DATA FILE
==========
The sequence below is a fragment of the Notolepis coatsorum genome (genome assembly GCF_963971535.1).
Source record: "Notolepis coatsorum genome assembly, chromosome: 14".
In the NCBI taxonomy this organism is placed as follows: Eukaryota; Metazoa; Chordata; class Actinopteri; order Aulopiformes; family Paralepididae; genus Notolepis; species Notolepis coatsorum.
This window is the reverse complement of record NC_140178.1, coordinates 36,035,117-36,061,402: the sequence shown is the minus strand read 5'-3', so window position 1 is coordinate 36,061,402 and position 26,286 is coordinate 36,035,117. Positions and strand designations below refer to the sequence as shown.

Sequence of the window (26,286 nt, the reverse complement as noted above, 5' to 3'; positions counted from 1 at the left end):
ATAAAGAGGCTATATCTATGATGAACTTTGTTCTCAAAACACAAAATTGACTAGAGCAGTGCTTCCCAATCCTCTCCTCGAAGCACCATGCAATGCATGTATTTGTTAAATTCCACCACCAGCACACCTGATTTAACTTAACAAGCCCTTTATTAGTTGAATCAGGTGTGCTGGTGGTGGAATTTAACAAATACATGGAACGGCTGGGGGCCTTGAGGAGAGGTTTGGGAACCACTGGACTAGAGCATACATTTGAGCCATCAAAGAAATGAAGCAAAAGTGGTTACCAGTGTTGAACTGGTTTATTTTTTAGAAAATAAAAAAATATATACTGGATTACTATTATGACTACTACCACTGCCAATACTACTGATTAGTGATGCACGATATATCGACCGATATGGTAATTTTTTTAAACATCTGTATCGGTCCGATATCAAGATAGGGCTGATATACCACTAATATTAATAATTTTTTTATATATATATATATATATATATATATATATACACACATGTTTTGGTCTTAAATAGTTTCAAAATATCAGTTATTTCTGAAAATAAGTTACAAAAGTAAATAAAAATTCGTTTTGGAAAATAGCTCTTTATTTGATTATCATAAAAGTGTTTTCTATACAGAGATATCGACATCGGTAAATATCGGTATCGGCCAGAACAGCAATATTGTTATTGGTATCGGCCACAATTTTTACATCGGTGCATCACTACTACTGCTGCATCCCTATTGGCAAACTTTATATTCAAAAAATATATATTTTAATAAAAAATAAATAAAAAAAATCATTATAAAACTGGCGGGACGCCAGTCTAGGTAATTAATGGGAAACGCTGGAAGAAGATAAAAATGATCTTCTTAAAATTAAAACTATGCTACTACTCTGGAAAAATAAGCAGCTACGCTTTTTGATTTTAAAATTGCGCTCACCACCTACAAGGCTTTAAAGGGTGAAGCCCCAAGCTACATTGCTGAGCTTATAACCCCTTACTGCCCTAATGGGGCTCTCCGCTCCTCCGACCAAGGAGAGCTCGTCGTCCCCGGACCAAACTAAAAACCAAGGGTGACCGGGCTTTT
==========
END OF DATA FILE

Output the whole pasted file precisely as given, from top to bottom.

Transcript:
The sequence below is a fragment of the Notolepis coatsorum genome (genome assembly GCF_963971535.1).
Source record: "Notolepis coatsorum genome assembly, chromosome: 14".
In the NCBI taxonomy this organism is placed as follows: Eukaryota; Metazoa; Chordata; class Actinopteri; order Aulopiformes; family Paralepididae; genus Notolepis; species Notolepis coatsorum.
This window is the reverse complement of record NC_140178.1, coordinates 36,035,117-36,061,402: the sequence shown is the minus strand read 5'-3', so window position 1 is coordinate 36,061,402 and position 26,286 is coordinate 36,035,117. Positions and strand designations below refer to the sequence as shown.

Sequence of the window (26,286 nt, the reverse complement as noted above, 5' to 3'; positions counted from 1 at the left end):
ATAAAGAGGCTATATCTATGATGAACTTTGTTCTCAAAACACAAAATTGACTAGAGCAGTGCTTCCCAATCCTCTCCTCGAAGCACCATGCAATGCATGTATTTGTTAAATTCCACCACCAGCACACCTGATTTAACTTAACAAGCCCTTTATTAGTTGAATCAGGTGTGCTGGTGGTGGAATTTAACAAATACATGGAACGGCTGGGGGCCTTGAGGAGAGGTTTGGGAACCACTGGACTAGAGCATACATTTGAGCCATCAAAGAAATGAAGCAAAAGTGGTTACCAGTGTTGAACTGGTTTATTTTTTAGAAAATAAAAAAATATATACTGGATTACTATTATGACTACTACCACTGCCAATACTACTGATTAGTGATGCACGATATATCGACCGATATGGTAATTTTTTTAAACATCTGTATCGGTCCGATATCAAGATAGGGCTGATATACCACTAATATTAATAATTTTTTTATATATATATATATATATATATATATATATACACACATGTTTTGGTCTTAAATAGTTTCAAAATATCAGTTATTTCTGAAAATAAGTTACAAAAGTAAATAAAAATTCGTTTTGGAAAATAGCTCTTTATTTGATTATCATAAAAGTGTTTTCTATACAGAGATATCGACATCGGTAAATATCGGTATCGGCCAGAACAGCAATATTGTTATTGGTATCGGCCACAATTTTTACATCGGTGCATCACTACTACTGCTGCATCCCTATTGGCAAACTTTATATTCAAAAAATATATATTTTAATAAAAAATAAATAAAAAAAATCATTATAAAACTGGCGGGACGCCAGTCTAGGTAATTAATGGGAAACGCTGGAAGAAGATAAAAATGATCTTCTTAAAATTAAAACTATGCTACTACTCTGGAAAAATAAGCAGCTACGCTTTTTGATTTTAAAATTGCGCTCACCACCTACAAGGCTTTAAAGGGTGAAGCCCCAAGCTACATTGCTGAGCTTATAACCCCTTACTGCCCTAATGGGGCTCTCCGCTCCTCCGACCAAGGAGAGCTCGTCGTCCCCGGACCAAACTAAAAACCAAGGGTGACCGGGCTTTT